KIRSTEN GARRETT: The quantities needed before damage occurs are unknown, except in fish, and so is the cocktail that might build up after years of exposure. Work is also needed on the precise effect, at exactly what moment in embryo development. But there has already been one accidental experiment on human beings; that's the synthetic oestrogen given to women all over the world in the '50s and '60s. The compound is diethylstilboestrol - DES. At the time, people were not informed; medical records were not kept; and even tracing those at risk now is a huge problem; and some doctors dismiss it as a storm in a teacup, something that happened a long time ago to a few women, given huge doses.

But the figures are still coming in, and six to eight million is current. And research is gathering momentum only now, backed in America by the National Institute of Environmental Health Sciences. Director there is Dr John McLaughlin, one of the signatories to the 'Wing Spread' consensus.

JOHN McLAUGHLIN: Well, you're exactly right that there was somewhere between two to six to eight million pregnant women treated with DES - diethylstilboestrol - between 1948 and 1974. Certainly a form of cancer of the vagina is associated with DES exposure in young women whose mothers took this medication. But there are other changes in the shape of the uterus; the shape and action of the fallopian tubes; fertility that affect a large number of women. Abnormalities of the reproductive tract are much, much more prevalent than the effects on fertility overall seem to be rather pronounced.

In terms of sons, it's still not clear what the overall picture is going to be. Early result show that there was an increase in undescended testicles and smaller than normal size of the penis. Animal studies suggest that there would be a decrease in sperm count and perhaps some abnormality to the prostate. That hasn't been seen yet in humans, and it's not clear that it will be seen. But I think both males and females certainly are affected. I think also the DES-exposed population takes on added importance as leading indicator of what could happen with perhaps less potent environmental oestrogens.

KIRSTEN GARRETT: But I've been astonished to discover that in Australia, first of all, people were told that it was not given here at all. Then three or four women came out and said 'Well, I had it', and now it appears there are several hundred Australian women who had it.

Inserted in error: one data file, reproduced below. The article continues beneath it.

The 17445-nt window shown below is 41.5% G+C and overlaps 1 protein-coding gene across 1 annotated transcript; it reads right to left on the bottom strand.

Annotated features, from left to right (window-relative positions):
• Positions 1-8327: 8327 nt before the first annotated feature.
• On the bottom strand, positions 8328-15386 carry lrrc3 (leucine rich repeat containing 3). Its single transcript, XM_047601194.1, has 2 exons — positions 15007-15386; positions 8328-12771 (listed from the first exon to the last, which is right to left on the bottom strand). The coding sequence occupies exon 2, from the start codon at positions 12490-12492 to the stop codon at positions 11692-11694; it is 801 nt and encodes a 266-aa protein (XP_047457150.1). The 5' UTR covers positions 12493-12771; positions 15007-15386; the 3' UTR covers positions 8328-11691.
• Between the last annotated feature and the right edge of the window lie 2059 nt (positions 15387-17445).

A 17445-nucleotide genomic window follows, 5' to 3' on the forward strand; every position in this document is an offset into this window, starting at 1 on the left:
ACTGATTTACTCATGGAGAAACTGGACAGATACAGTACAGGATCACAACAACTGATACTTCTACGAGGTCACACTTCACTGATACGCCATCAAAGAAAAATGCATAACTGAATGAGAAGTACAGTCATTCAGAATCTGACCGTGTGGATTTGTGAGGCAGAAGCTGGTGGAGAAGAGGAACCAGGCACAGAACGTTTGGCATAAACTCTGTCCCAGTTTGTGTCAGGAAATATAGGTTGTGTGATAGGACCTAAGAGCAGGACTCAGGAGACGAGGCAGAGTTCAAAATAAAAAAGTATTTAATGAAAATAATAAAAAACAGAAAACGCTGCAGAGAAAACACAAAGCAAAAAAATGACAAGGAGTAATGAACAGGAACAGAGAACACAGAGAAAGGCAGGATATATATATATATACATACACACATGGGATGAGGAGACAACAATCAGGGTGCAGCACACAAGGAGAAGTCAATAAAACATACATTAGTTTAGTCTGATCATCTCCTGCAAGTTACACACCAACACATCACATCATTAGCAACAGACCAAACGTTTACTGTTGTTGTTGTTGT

JOHN McLAUGHLIN: There are DES action groups or cancer networks worldwide. It's interesting your comment about Australia, because a colleague of mine, when he went back to Finland, was told also that there was no use of DES. But after he checked through records, found out that in fact DES had been used in Finland, and this may be the case in other developed countries. One of the mottos of one of the DES advocacy groups in the US is 'Ask your mother', and I think it's important for people to actually know whether or not they've been exposed to DES and to have an informed sense of what their overall health risks might be.

KIRSTEN GARRETT: There is a DES action group in Australia as well. That was Dr John McLaughlin in Washington, and in Melbourne, Professor David De Kretser of Monash is one reproductive biologist who has some knowledge of DES and other synthetic oestrogens.

DAVID DE KRETSER: Many women who were given diethylstilboestrol to prevent the loss of pregnancy way back in the 1950s and '60s, they are well-known to have developed a high incidence of vaginal cancer. And the men, or the male offspring of those women, have also shown abnormalities in the development of certain parts of their male reproductive system. So there is a case for oestrogens, but I think what these papers have done is to heighten our awareness of the whole problem. And I know that a number of groups, including our own, are starting to focus a bit more on environmental factors and try and develop models which might enable us to identify some of these factors.

KIRSTEN GARRETT: All this comes as no surprise to Kate Short. She's been blowing the whistle on it for decades. We know too little about all the chemicals we're using she says. Her own work concentrates on pesticides, many of which mimic oestrogens.

KATE SHORT: Scientific work that's been done has indicated that Australians in fact bear a higher body burden of these fat soluble chemicals than other comparable countries, and that this body burden hasn't significantly declined since the early days, the Silent Spring days of the early 1960s.

KIRSTEN GARRETT: I keep coming across the problem of actually measuring them. It seems that some of them we can't measure for because we don't know how, or we haven't got the technology yet, and others are unmeasurable in that the amounts that might be having an effect are so small.

KATE SHORT: Well, that's right. I also think the point that I've made in my book that's very important is that many of the pesticides that are routinely used on fruit, vegetables, foods et cetera and end up particularly in our water supply, but also in our foods, are not regularly tested in the market basket surveys. Now this is a historical thing and it relates partly to the ability to do the tests quickly and cheaply.

KIRSTEN GARRETT: Because in one survey of pesticides in Adelaide's water supply, they were only able to test for 30 per cent of the known pesticides used in that catchment area.

KATE SHORT: Well, that's right and that's similar, for example, the work I did in the cotton area and the work that was done by State pollution control people in the cotton area a few years ago. It couldn't be seen as a finite result. You couldn't get the total pesticide load because you really were only monitoring for a handful of the 450, I think - 450-odd registered pesticides. So, I mean, maybe we don't need to measure them all. We need to get some sort of total load equivalent of value developed in our regulatory science.